Starting With Seeds

So it's the dead of winter, you're stuck inside in the stuffy hot and dry house and thumbing through plant and seed catalogs. Your friend next door has given you the garden bug, and you think you're ready to give it a whirl. Well here is a short but thorough seed starter tutorial to get you on the right track.

If you want to have success with seeds, you have to begin with good quality seeds from the get-go. Seeds, like every other living thing, have a lifespan, or optimum viability time. Choosing fresh, strong viable seed will bring promise of at least germination success, which in itself is a feat well done with some of the harder species and cultivars. There are several methods for testing the viability of seeds, if you are not sure how old, or how good, the seeds may be.

The Seed Roll Test will give you an accurate reading of about how much of a batch of seeds will germinate. You start by folding a paper towel in half, (for large seeds) or into thirds if the seeds are smaller. Now lay out exactly 10 seeds in two rows, keeping them about 2 inches from the edge of the paper towel. Roll up the paper towel, and now secure it with two twist ties, those wire ones that come on the bread. Place the end without the seeds into a glass that you have added a small amount of clean water to. The paper towel will absorb the water and dampen your seeds without drowning them. After the germination period has passed for the particular type of seed you are trying to germinate, unroll the paper towel and count how many actually began to sprout. If 8 sprouted, you'll have an 80 percent germination rate with the remaining seeds. If only 3 sprouted, your success rate is down to only 30 percent, and so on.

Chipping with nail clippers a corner of a hard seed coat, or scratching with an emery board like the ones used for your fingernails until you just see the seed inside can help with getting the seed soaked. Place the chipped or scratched seeds into water and wait for them to swell. This will help get your seeds ready for planting into soil.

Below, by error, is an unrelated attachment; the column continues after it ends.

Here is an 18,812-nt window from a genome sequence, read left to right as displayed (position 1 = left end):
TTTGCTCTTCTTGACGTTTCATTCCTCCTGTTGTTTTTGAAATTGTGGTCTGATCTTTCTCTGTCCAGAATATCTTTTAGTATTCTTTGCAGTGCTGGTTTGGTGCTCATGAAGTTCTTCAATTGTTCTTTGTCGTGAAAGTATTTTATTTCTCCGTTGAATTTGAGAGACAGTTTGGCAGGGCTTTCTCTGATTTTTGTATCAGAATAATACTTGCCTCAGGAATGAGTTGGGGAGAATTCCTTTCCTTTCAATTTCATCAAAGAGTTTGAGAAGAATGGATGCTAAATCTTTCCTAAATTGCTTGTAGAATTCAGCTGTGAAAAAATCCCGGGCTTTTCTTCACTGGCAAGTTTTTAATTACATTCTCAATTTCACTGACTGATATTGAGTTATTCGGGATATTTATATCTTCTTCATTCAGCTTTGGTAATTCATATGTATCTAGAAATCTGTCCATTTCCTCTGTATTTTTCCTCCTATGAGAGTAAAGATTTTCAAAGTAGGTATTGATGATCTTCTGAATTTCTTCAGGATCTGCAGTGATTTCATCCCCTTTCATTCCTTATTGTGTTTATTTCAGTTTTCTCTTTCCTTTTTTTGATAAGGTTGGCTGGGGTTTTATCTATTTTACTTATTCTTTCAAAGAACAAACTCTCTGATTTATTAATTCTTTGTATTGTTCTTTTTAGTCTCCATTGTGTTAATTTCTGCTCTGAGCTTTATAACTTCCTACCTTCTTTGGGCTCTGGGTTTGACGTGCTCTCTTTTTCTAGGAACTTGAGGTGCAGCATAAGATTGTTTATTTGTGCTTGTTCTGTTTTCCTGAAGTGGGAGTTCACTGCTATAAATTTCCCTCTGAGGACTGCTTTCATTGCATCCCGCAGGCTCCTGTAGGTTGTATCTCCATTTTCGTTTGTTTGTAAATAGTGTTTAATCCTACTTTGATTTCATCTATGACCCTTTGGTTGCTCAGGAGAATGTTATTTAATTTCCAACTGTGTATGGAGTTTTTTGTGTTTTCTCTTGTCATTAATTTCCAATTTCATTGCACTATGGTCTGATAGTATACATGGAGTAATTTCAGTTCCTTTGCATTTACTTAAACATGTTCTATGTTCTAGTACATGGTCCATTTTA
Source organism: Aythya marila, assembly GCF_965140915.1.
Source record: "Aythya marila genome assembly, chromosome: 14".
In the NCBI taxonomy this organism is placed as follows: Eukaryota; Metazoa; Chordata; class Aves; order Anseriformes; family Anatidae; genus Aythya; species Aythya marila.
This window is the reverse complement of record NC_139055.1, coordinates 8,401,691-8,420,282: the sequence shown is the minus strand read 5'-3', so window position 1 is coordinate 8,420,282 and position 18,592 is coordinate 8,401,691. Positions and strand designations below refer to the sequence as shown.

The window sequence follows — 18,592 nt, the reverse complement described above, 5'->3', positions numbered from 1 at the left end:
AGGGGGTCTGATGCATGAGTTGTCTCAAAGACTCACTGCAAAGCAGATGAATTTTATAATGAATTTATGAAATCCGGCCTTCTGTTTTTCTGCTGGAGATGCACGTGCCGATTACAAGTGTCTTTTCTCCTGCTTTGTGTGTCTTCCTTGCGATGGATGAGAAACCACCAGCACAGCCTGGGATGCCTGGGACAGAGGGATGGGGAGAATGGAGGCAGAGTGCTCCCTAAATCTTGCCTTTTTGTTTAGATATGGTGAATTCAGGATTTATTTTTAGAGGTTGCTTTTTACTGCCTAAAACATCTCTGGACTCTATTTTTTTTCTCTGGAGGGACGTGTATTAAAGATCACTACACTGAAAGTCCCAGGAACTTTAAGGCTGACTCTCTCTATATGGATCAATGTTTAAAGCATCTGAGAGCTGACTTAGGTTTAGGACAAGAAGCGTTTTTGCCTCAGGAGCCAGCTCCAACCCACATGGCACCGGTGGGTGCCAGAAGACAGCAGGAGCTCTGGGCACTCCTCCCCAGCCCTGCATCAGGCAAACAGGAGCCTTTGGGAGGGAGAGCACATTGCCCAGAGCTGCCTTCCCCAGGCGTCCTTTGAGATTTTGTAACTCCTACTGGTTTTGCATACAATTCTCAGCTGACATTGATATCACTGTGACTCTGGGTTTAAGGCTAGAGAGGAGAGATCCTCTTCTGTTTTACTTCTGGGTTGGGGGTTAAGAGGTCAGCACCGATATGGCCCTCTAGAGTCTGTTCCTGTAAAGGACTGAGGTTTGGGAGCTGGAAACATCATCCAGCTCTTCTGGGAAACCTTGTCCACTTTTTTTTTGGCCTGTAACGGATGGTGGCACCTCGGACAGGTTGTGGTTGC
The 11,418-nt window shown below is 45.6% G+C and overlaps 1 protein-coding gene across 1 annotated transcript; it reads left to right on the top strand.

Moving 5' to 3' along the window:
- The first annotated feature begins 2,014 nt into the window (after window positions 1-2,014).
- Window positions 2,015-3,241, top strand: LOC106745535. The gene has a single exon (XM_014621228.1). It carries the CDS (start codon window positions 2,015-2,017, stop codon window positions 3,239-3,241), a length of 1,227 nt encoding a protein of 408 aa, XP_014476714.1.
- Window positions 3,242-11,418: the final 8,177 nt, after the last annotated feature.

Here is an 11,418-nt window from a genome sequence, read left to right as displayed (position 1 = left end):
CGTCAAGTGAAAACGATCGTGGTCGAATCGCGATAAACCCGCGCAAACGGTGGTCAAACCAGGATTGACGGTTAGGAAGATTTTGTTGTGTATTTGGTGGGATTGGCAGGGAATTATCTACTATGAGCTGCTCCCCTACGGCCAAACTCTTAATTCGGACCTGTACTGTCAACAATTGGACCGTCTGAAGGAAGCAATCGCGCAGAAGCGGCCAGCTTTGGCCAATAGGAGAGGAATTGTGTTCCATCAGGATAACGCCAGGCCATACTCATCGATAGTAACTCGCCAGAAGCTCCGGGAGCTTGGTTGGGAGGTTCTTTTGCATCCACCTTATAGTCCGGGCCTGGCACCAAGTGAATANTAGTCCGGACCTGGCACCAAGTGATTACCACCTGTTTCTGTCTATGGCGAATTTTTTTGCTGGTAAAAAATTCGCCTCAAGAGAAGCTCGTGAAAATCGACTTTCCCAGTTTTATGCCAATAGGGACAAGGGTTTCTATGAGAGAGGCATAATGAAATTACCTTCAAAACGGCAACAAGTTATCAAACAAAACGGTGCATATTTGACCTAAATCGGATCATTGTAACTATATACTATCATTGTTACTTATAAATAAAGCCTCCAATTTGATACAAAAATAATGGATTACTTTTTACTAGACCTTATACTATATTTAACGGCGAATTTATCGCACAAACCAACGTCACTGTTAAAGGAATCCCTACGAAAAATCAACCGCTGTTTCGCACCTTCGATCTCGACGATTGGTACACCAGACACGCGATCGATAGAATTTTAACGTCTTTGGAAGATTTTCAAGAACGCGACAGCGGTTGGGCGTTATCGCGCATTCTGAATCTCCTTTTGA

Some seed starters even go so far as to completely remove the seed coat. This is easier done after a good soaking, and is a delicate process. If the two part seed comes apart, it will not grow. I opt to not completely remove mine, just because I tend to be more of a bull in a China Shop.

Prepare to plant your seeds by starting with a great quality seed sprouting soil. You can easily make your own soil∼less mix, or buy a prepared mix from Lowes or the like. Seeds are delicate, and you won't want the mixture too heavy. If it is, the seeds may drown in water, or not get enough air circulation in the soil to allow for the ahirline roots to begin. A light, loamy well balanced mixture will be sure to show success.

There's also a little trick used by seasoned gardeners on how deep to plant a seed. They use the rule of thumb of size of seed. If your seed is 1 inch long and 1/2 inch wide, plant it about 1/2 to 3/4 of an inch deep. A 1/4 inch seed, plant 1/4 inch deep, and so on. This is just a basic rule, and does not apply to all seeds, but works well if you don't know the proper planting depth of your particular seeds.

After planting the seeds, waiting for the approximate germination time for that seed can be the most grueling of all. I check mine every day, trying to stay patient while awaiting their little green 'crooked neck' that is the stem appearing above the soil line.'

After they are up, water carefully and protect from harsh climate a month or so until they are strong enough to withstand. Rainwater is good if you have it. Do not use fertilizers on new seedlings! It could burn them. A seed is a capsule that has all the elements within it to help the little plant get started, so Mother Nature has already provided some food for the young plant. The smaller the seed, usually the less amount of food storage it has, but also the easier it is to burn with fertilizer. Give the plant at least a month before adding 1/2 strength common fertilizer to it. A liquid form is good. Within 3 or 4 months, the plant would be strong enough to take on regular fertilizing at the rate needed for it's species.

Insects like cutworms and snails can devastate young seedlings, killing them within one night. Stop these pests by placing aerosol can lids over them during the nights. Make sure the seedling does not touch the top of the cap (discontinue using the caps when they are too tall) and that you remove them promptly in the morning, so the seedling can be exposed to sunlight, but not cook under the plastic dome of the aerosol can lid.

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